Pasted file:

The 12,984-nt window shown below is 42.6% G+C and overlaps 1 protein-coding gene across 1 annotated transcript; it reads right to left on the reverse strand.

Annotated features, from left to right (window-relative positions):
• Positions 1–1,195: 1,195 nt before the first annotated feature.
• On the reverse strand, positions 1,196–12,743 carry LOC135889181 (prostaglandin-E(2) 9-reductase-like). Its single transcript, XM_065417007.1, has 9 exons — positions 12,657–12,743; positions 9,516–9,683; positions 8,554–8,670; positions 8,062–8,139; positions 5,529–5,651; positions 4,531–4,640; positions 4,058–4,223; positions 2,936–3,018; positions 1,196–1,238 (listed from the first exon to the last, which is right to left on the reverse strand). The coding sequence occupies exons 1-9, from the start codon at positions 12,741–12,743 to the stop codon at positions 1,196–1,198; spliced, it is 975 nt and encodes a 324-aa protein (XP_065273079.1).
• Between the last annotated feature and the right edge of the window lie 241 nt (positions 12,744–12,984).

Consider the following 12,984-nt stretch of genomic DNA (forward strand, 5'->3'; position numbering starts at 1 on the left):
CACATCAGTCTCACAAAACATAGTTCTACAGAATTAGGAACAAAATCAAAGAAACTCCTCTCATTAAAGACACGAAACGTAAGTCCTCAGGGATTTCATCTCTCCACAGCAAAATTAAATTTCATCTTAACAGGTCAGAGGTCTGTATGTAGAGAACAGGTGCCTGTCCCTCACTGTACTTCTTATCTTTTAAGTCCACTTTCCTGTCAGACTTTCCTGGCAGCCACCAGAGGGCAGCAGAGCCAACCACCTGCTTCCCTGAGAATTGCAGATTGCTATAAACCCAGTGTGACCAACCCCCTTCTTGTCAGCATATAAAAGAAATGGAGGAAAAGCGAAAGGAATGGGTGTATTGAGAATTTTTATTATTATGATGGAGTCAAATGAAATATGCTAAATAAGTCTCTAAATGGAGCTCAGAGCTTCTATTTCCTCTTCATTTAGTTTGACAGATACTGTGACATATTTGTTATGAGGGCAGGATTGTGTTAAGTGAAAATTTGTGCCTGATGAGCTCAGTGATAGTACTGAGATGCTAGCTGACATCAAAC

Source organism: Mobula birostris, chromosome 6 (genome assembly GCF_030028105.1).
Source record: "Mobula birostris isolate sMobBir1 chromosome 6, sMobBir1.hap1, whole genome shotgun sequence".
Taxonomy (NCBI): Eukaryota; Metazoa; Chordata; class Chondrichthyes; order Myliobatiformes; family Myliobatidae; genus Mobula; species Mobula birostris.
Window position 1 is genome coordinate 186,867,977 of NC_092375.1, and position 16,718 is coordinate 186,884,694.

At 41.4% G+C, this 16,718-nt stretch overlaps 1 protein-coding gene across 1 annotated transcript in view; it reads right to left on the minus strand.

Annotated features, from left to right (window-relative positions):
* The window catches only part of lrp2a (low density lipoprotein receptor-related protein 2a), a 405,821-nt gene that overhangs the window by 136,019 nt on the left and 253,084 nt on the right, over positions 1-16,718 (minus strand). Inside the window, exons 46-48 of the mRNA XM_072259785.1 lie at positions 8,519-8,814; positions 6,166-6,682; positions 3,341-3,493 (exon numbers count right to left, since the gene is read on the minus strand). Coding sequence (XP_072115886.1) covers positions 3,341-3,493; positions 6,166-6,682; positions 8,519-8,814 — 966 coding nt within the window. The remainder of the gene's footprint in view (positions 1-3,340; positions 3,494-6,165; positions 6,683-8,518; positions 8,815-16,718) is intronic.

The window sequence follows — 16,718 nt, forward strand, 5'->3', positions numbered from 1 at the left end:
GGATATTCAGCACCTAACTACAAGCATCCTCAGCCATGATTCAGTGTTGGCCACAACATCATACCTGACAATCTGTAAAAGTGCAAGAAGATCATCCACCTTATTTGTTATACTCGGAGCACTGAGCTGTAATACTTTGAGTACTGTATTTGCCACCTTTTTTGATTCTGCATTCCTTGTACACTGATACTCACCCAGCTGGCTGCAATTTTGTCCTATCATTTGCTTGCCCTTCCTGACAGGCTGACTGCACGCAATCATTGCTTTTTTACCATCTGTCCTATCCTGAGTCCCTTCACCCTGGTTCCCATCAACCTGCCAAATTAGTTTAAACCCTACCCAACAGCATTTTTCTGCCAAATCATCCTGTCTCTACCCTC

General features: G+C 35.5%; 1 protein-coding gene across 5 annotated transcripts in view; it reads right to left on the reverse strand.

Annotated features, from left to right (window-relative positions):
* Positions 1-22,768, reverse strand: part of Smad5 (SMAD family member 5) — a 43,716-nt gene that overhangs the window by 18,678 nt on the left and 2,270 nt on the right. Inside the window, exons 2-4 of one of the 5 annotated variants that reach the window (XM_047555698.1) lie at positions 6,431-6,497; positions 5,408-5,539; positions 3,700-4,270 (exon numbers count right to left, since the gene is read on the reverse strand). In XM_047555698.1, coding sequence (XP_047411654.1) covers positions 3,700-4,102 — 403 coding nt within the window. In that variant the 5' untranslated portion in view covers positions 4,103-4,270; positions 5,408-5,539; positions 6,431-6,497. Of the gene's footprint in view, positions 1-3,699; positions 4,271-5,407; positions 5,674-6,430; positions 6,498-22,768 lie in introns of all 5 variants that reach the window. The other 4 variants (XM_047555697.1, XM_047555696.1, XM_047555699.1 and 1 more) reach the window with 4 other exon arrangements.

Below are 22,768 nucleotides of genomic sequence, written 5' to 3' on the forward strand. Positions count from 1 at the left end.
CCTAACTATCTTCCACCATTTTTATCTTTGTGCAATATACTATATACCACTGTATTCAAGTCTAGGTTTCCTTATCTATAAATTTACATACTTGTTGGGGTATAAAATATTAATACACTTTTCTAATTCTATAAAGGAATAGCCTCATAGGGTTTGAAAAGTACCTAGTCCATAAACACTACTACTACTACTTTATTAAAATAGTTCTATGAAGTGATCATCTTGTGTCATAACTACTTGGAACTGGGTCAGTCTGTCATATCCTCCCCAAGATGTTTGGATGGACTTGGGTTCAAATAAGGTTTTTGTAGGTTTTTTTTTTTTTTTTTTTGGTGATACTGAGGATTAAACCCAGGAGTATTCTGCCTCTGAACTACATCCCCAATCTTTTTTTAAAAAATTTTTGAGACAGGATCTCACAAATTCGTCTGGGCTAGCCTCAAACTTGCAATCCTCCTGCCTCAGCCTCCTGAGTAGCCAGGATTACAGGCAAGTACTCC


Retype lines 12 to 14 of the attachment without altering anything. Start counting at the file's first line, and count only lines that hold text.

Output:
At 41.4% G+C, this 16,718-nt stretch overlaps 1 protein-coding gene across 1 annotated transcript in view; it reads right to left on the minus strand.

Annotated features, from left to right (window-relative positions):
* The window catches only part of lrp2a (low density lipoprotein receptor-related protein 2a), a 405,821-nt gene that overhangs the window by 136,019 nt on the left and 253,084 nt on the right, over positions 1-16,718 (minus strand). Inside the window, exons 46-48 of the mRNA XM_072259785.1 lie at positions 8,519-8,814; positions 6,166-6,682; positions 3,341-3,493 (exon numbers count right to left, since the gene is read on the minus strand). Coding sequence (XP_072115886.1) covers positions 3,341-3,493; positions 6,166-6,682; positions 8,519-8,814 — 966 coding nt within the window. The remainder of the gene's footprint in view (positions 1-3,340; positions 3,494-6,165; positions 6,683-8,518; positions 8,815-16,718) is intronic.